American Due Process provides that before the government can take away your property, you must be given an administrative hearing to determine whether that taking is lawful. When the Department of Revenue receives this request, they will send notice to the driver and/or his attorney that they have received it. The driver's privileges remain valid pending the hearing. About three to six weeks after the request is mailed in, the driver and/or his attorney will receive notice of the hearing date and time. The hearing date is chosen by the Department and usually cannot be changed, moved or continued. The hearing may be conducted in person or by telephone conference.

IF YOU TOOK THE TEST: At the administrative hearing of a driver who took and failed a test, the state has the burden to prove (1) that the officer had probable cause to believe that the person was operating a vehicle while under the influence of alcohol and/or drugs; and (2) that the subject tested at .08 or more. Those are the only issues at the hearing and if they prove it, you lose your license. The state will often rely on a form called an "Alcohol Influence Report" (AIR) filed by the officer. The driver may put on any evidence that may be relevant at the hearing. If the hearing officer finds against the driver, he or she issues a "Sustain Order" and suspension/revocation commences 15 days from the date the order is mailed.

SPECIAL NOTICE FOR MINORS: Missouri has a "zero tolerance" law pertaining to minors. It is illegal for a person under the age of 21 to operate a vehicle with a blood alcohol of .02 or more. If you are under the age of 21 and you submit to a breath, blood or urine test and your alcohol concentration is determined to be .02 or greater, and you have no prior alcohol related law enforcement contacts, your driving privileges may be suspended for 30 days followed by 60 days of restricted driving. If the person has a prior alcohol related contact within 5 years, privileges will be suspended for one year. You must also complete the SATOP program. The good news is that the suspension will be expunged after 2 years or when the person turns 21, whichever comes first. If you refuse a test, the potential penalties are the same as for those over 21.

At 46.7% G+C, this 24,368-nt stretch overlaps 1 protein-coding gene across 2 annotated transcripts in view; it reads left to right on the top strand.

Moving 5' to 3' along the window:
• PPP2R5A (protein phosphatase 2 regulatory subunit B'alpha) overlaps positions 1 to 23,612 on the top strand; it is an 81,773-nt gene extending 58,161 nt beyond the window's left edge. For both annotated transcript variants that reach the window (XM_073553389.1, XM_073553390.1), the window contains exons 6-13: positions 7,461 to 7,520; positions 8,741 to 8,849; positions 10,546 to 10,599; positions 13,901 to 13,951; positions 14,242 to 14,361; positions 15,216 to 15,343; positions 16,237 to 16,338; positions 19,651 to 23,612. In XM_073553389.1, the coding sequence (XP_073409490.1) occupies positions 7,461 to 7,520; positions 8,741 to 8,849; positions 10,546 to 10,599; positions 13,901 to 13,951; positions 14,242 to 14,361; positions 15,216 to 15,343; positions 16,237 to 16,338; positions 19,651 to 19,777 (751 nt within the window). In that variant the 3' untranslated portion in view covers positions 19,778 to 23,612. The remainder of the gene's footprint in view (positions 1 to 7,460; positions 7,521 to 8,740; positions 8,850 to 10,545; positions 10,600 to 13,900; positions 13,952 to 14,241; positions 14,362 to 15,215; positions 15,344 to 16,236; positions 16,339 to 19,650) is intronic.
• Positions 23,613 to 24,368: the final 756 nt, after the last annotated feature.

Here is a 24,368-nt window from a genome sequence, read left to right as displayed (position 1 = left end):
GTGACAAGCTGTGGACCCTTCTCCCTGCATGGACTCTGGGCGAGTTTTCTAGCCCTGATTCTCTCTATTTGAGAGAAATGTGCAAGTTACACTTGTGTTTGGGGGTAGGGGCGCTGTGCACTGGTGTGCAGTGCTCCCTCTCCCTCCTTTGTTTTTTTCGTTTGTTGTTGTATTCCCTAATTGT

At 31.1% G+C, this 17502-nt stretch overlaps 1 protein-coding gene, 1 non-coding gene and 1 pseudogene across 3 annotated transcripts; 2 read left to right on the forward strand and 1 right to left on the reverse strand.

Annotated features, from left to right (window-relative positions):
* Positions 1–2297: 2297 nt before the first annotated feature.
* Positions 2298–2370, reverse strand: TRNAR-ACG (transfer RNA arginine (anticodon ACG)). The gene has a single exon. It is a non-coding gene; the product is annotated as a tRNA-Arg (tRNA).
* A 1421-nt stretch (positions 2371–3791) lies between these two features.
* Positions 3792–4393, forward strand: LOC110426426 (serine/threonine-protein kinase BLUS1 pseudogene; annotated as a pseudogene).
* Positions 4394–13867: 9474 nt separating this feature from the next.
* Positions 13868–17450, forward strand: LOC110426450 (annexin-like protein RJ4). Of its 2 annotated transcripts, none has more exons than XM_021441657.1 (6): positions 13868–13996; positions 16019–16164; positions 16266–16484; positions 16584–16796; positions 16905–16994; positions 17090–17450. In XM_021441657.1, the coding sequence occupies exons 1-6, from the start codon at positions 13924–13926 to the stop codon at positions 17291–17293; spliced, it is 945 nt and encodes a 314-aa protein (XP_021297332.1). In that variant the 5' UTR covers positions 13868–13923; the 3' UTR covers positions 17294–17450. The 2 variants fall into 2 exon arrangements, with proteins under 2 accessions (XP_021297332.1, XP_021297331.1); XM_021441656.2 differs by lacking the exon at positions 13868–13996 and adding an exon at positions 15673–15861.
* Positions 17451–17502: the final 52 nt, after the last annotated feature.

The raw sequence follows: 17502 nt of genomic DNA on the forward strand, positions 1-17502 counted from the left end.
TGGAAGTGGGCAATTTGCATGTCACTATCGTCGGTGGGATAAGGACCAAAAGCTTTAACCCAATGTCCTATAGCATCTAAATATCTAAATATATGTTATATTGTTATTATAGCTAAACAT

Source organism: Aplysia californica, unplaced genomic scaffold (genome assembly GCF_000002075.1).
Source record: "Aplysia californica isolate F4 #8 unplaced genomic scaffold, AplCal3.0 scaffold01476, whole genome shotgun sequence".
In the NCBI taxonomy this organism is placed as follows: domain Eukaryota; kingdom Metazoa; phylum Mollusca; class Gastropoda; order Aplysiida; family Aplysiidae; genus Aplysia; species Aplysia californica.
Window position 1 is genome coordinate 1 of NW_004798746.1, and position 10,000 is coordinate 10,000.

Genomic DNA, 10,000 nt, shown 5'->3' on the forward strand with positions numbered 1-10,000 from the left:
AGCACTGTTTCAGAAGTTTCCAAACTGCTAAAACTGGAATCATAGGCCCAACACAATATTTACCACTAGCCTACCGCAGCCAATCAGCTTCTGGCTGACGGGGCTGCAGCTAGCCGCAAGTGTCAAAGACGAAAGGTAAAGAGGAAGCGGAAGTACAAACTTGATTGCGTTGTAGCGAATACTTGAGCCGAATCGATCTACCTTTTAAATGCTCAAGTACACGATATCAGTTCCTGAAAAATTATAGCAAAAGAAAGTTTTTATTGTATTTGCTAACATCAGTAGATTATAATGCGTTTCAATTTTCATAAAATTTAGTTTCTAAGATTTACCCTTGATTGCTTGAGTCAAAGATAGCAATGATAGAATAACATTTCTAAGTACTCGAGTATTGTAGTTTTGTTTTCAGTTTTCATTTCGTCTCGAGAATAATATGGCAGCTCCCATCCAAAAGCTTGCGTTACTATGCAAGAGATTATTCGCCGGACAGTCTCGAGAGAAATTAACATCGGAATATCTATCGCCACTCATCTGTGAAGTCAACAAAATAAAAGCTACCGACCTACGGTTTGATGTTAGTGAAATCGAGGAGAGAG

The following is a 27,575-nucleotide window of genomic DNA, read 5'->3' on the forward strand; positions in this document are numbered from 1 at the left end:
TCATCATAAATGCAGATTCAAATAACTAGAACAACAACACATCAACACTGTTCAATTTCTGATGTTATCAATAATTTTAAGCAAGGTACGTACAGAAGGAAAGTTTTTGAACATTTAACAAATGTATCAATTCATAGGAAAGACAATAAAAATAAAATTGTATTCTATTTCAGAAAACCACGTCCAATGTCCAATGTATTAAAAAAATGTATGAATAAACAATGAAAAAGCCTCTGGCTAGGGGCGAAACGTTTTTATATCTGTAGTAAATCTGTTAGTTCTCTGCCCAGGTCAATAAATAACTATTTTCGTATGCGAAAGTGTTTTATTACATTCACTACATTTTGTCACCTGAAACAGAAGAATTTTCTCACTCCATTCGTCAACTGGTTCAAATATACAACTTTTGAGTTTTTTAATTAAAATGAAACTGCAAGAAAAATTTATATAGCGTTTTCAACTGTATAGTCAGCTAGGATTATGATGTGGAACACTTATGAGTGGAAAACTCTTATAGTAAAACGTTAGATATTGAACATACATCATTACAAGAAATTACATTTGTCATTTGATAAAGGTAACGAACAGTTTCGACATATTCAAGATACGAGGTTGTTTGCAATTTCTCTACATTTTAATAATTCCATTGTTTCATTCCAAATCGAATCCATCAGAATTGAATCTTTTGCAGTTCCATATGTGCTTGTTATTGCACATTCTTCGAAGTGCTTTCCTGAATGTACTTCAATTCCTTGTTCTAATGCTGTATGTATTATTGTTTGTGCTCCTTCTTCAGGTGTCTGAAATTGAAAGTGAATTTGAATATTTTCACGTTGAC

Persons under the age of 21 are also exposed to the "Abuse and Lose" provisions of the law which can effect their driving privileges. A court will enter a suspension/revocation for any minor who commits and alcohol related traffic offense, an offense of possession of alcohol while operating a car, possession of drugs, using or creating a fake I.D., or a second possession of alcohol by a person under age 18. The first time gets you a 90 day suspension. 2nd time is a 1 year revocation.


OTHER ISSUES OR DEFENSES: Administrative hearings in Missouri are tough to win because the issues are limited. The arresting officer doesn't even have to present for the hearing! Yet, there are defenses that ought to be pursued. Whether a person was even driving may be a defense. Whether a person drank alcohol after driving may be a good defense. There are certain statutory or constitutional arguments and defenses. There are also medical defenses (diabetics may often appear intoxicated during a period of insulin deficiency; asthmatics may have a hard time blowing into breath testing machine).

Another defense that works in certain cases is to hire an expert to do what is called a "retrograde extrapolation". Under this method, the expert will take the amount of alcohol consumed by an individual, and the time of such consumption, and determine what the person's blood alcohol level would have been at the time of driving as opposed to an hour or so later when he or she was tested. Sometimes, the expert can determine that the driver was actually under the legal limit at the time of driving and his or her driving privileges can be saved. The list of defenses is only limited to the work and creativity that you and your attorney put into developing a defense for the administrative hearing.